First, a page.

Mozilla’s ‘Persona’ Project Wants to Help Manage Your Online Identity
Mozilla has unveiled a new distributed online identity system dubbed Mozilla Persona. The new Persona project is Mozilla’s latest effort to tackle online identity management by shifting the focus from individual websites to the web browser.
Mozilla has been playing with the idea of a browser-based identity manager for quite some time. In 2010 the company launched its Account Manager project, though it failed to gain much traction and was later scrapped.
More recently Mozilla has been working on Browser ID, a similar effort to move the process of managing passwords and online identities to the browser, rather than relying on any particular website’s login process. The Browser ID project offers developers a means of creating a browser-based login system for their sites. The code is available through GitHub and while using it is considerably simpler than similar efforts like OAuth, Browser ID has yet to catch on with many sites.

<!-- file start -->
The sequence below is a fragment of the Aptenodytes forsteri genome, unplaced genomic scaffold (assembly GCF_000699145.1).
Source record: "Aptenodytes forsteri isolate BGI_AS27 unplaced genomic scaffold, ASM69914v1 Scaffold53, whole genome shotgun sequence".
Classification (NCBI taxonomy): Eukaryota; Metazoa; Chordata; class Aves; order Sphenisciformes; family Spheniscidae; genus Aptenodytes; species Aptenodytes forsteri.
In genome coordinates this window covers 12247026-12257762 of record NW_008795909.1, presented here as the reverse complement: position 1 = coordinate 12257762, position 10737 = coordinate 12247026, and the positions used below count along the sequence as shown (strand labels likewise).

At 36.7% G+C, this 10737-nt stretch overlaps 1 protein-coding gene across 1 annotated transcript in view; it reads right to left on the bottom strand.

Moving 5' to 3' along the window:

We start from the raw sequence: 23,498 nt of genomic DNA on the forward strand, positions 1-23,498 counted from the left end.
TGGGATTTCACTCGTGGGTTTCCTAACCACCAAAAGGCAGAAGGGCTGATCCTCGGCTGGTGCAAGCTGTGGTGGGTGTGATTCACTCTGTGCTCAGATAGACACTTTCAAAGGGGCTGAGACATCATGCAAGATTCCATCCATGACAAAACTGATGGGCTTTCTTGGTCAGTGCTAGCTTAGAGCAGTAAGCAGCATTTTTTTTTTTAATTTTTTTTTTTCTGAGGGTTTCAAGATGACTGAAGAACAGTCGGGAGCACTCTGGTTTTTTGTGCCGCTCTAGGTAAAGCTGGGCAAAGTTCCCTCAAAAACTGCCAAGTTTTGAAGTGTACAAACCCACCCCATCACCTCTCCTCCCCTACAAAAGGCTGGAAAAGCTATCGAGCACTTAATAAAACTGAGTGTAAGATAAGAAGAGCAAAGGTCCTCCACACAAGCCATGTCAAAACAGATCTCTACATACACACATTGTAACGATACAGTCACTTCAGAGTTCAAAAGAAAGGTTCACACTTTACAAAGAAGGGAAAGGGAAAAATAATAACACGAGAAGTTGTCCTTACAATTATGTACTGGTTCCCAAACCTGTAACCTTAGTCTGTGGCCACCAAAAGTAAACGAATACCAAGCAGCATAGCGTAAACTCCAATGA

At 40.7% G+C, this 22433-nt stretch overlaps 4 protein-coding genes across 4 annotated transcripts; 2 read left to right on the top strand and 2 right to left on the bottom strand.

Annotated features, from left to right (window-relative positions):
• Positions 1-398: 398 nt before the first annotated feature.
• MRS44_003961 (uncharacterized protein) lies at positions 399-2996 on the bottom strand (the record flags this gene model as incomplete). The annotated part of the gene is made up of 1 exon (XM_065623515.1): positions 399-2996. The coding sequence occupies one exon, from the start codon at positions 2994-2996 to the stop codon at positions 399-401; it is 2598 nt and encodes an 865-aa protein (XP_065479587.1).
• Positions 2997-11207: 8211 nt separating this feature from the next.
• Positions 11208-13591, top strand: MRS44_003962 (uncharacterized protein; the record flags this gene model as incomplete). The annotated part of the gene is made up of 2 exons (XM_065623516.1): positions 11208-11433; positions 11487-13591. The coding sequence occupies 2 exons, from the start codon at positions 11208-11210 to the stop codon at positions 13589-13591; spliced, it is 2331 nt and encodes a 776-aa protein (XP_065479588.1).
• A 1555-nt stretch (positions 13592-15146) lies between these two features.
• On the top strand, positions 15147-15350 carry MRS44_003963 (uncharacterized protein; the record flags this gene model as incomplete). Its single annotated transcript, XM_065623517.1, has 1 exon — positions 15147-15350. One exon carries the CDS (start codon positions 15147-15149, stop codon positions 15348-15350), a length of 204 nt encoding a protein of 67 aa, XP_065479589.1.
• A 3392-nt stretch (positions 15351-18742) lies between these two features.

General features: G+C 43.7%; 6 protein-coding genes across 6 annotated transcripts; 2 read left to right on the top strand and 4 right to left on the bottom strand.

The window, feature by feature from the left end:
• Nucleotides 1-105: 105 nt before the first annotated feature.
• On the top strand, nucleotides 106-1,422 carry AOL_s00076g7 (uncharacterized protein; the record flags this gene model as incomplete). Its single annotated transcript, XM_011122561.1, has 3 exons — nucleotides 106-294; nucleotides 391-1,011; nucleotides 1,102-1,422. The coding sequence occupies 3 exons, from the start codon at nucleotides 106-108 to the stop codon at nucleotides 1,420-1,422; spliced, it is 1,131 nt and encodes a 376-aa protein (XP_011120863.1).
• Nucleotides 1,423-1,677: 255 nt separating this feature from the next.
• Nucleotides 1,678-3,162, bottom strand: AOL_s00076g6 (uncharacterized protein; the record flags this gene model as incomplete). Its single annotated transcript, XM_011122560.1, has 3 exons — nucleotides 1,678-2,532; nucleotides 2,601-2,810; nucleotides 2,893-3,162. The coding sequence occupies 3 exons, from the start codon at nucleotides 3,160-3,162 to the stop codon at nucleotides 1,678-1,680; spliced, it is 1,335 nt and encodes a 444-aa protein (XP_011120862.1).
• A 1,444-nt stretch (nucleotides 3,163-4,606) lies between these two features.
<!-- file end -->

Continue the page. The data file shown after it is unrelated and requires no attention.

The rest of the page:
Mozilla Persona will build on Browser ID’s foundation (Browser ID will continue to be the name of the developer-facing aspect of the protocol), but add in more end user features like “an identity dashboard.” As with Browser ID, Persona will face a chicken and egg problem — why bother supporting Persona when few people are using it, and why bother using it when so few sites support it?
Thus far, aside from the proposed dashboard, Mozilla’s goals for Persona are only vaguely outlined. The closest Mozilla comes to giving it a concrete definition is to say that Persona will consist of “a collection of components and experiences we’re designing to manage the whole of a user’s online identity.”
For those wondering about the old Personas, the toolbar background images that can be applied to Firefox, fear not, they remain available and Mozilla is already on the hunt for a more fitting name.